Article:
• ability to demonstrate the skills associated with making integrated decisions across multiple systems and variables in the completion of a design project. This demonstration includes problem identification, setting evaluative criteria, analyzing solutions, and predicting the effectiveness of implementation.
  • ability to make design decisions within a complex architectural project while demonstrating broad integration and consideration of environmental stewardship, technical documentation, accessibility, site conditions, life safety, environmental systems, structural systems, and building envelope systems and assemblies.
  • understanding of the relationships among key stakeholders in the design process—client, contractor, architect, user groups, local community—and the architect’s role to reconcile stakeholder needs.
  • understanding of the methods for selecting consultants and assembling teams; identifying work plans, project schedules, and time requirements; and recommending project delivery methods.
  • understanding of the basic principles of a firm’s business practices, including financial management and business planning, marketing, organization, and entrepreneurship.
  • understanding of the architect’s responsibility to the public and the client as determined by regulations and legal considerations involving the practice of architecture and professional service contracts.
  • understanding of the ethical issues involved in the exercise of professional judgment in architectural design and practice and understanding the role of the NCARB Rules of Conduct and the AIA Code of Ethics in defining professional conduct.

First Year


Second Year


Fall


  • Electives Credit Hours: 4
  • Professional Elective Credit Hours: 4

Third Year


Spring


  • Professional Elective Credit Hours: 4
  • General Electives Credit Hours: 6
     

The degree requires 100 credits.


A Plan of Study is required for all graduate students. Admission with advanced standing can fulfill a significant number of the required 100 credits, especially for students who have been enrolled in undergraduate pre-architecture programs or non-accredited professional programs. Advanced standing requires approval by the School’s Graduate Program Director and the Office of Graduate Education. The final approval of advanced standing will be recorded on the student’s Plan of Study.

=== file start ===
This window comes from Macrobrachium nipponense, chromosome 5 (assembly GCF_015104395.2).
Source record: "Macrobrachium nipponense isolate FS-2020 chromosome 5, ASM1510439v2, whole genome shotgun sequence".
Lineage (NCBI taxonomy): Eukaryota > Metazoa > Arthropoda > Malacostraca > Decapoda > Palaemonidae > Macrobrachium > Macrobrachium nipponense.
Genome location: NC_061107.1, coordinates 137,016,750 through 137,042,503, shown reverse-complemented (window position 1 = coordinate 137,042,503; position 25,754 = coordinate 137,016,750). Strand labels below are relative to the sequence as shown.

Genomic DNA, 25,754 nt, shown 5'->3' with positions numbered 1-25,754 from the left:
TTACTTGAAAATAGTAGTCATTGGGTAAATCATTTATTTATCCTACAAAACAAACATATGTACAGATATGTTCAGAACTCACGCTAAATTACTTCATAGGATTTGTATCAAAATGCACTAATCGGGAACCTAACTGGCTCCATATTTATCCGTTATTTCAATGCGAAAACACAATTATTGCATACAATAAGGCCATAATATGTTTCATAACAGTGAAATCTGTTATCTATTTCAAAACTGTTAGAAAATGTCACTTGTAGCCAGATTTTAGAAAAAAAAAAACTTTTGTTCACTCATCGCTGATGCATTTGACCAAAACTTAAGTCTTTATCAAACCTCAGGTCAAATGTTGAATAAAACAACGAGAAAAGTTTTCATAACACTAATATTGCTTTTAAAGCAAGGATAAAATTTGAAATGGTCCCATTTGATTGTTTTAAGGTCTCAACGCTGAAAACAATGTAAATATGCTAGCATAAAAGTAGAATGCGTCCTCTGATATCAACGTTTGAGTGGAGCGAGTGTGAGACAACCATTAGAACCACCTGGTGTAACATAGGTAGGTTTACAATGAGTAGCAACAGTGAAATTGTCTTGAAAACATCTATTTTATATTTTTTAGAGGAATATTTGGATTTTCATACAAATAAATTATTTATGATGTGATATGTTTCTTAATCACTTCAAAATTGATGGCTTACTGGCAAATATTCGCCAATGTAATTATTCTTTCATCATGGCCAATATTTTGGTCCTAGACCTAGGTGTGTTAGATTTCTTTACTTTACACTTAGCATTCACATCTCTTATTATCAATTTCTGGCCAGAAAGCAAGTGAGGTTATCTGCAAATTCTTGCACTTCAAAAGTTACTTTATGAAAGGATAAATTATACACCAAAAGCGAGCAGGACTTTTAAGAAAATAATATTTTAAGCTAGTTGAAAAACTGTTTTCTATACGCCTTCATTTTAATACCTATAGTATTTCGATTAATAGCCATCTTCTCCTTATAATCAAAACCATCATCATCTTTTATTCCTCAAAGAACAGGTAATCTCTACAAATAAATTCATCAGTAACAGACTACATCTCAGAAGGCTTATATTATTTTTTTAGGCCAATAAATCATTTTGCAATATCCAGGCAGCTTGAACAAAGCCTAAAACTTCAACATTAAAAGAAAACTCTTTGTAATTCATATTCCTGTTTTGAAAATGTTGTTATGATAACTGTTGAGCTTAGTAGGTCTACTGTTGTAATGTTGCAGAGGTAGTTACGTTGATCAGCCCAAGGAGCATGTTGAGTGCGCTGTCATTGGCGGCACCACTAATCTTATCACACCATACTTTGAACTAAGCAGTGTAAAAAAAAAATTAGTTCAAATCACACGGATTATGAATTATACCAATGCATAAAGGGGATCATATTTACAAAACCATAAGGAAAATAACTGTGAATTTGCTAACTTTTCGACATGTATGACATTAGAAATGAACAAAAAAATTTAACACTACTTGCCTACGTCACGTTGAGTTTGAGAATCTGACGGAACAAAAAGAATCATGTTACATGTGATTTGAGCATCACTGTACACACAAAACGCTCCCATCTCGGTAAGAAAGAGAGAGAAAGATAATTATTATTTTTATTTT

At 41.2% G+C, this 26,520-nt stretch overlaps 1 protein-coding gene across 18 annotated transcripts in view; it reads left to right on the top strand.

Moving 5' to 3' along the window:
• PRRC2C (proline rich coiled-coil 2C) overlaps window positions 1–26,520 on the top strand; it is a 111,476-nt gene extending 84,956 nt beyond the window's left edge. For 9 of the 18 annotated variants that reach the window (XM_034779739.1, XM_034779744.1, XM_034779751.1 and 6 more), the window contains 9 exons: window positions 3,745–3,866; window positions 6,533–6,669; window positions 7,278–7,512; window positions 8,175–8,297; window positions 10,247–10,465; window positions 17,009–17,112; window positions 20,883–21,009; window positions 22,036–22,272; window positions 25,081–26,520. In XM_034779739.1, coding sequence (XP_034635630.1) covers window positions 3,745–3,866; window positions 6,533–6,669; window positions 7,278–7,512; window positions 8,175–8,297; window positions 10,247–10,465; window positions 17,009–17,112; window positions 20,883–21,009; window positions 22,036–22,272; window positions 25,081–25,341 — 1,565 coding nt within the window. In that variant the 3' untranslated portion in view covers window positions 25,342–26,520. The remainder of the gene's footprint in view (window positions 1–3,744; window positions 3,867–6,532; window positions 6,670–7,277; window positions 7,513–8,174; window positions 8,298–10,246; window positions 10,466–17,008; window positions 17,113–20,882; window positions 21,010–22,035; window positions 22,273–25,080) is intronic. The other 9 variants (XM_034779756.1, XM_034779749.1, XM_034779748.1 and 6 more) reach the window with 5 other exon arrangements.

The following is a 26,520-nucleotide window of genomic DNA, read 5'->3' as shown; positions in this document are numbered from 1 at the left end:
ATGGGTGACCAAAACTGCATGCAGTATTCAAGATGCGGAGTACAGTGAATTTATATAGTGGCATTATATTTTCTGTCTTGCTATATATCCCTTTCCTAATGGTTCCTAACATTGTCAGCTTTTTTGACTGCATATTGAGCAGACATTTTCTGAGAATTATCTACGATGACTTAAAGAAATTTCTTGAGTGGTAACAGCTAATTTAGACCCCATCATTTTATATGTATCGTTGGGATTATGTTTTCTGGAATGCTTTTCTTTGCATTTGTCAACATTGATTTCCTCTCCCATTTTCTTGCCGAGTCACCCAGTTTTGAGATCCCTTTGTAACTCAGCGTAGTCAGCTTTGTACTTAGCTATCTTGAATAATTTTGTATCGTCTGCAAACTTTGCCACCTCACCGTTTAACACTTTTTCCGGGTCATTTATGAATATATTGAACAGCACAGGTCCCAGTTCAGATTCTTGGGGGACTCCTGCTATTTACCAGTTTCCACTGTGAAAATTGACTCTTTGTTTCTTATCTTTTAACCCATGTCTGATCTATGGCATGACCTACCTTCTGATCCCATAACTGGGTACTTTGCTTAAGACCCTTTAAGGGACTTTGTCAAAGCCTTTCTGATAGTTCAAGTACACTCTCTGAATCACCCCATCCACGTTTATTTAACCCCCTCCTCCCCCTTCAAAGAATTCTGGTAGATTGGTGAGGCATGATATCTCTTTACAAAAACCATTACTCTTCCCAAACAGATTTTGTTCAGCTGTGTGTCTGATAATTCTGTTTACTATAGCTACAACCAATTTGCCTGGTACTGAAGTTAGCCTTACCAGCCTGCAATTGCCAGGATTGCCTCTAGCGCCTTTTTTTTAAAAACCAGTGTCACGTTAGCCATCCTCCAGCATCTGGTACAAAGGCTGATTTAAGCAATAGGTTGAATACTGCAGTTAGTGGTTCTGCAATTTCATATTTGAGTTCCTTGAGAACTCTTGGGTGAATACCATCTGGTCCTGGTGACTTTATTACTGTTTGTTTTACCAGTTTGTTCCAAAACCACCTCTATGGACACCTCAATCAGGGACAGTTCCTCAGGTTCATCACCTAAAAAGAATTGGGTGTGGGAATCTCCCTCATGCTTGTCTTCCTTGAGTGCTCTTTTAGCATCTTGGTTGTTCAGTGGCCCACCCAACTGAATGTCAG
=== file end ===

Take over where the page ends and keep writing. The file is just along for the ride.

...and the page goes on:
Additional Requirements


In addition to the Institute-wide academic regulations outlined in this catalog, the following pertain to graduate programs in architecture:

  • Academic Progress—To earn the professional M.Arch. degree, students must maintain a 3.0 or higher average in the following courses: Design Explorations (ARCH 6110, ARCH 6120 and ARCH 6130) and 6 credits of 6000-level electives.  Students whose cumulative averages for all course work drop below 3.0 will be reviewed for satisfactory progress. The architecture faculty, as part of its academic review process, will review professional M.Arch. students earning grades of C+ or below. A student earning a C+ or below in a subsequent required design course must either repeat the course or take another course specified by the faculty before advancing to the next course in the design sequence. Students who fail to earn a grade of B or better in the repeated or specified course or who earn a third C+ or lower in design may not continue in the design sequence.
  • Retention of Student Work—All student drawings and models created as part of the instructional program are the property of the Institute until the instructor releases them. The School of Architecture, at its option, may retain certain works for academic purposes.

During their second year, M.Arch. students participate in a semester-long program in New York City at Rensselaer’s Center for Architecture Science and Ecology (CASE), hosted at the renowned architecture firm Skidmore, Owings, & Merrill (SOM).  The program allows M.Arch. students to study in a collaborative interdisciplinary research environment focused on the development of advanced, next-generation building systems and sustainable technologies.

In certain cases, M.Arch. students may participate in a semester-long program of study abroad. Students interested in international programs must develop a Plan of Study with the Graduate Program Director that insures the completion of required coursework in an appropriate sequence. A program fee is required.

In regard to the above template, please note that although studios are generally sequential, ARCH 6630 Integrated Design Development studio should be taken after the completion of the ARCH 6620 Graduate Architecture Design 4 studio and before ARCH 6980 Graduate Final Project.

  • Technology courses: ARCH 5140 Structures 1 is sequential and prerequisite to ARCH 5150 Structures 2; ARCH 5310 Environmental and Ecological Systems is sequential and prerequisite to ARCH 5360 Building Systems and Environment.
  • ARCH 5200 Graduate Architecture Design 1 through ARCH 6620 Graduate Architecture Design 4; and the ARCH 5140 Structures 1, ARCH 5310 Environmental and Ecological Systems, and ARCH 5150 Structures 2 series are prerequisites to ARCH 6630  Integrated Design Development studio. ARCH 5360 Building Systems and Environment may be taken concurrently with ARCH 6620 Graduate Architecture Design 4 (Integrated Design Studio).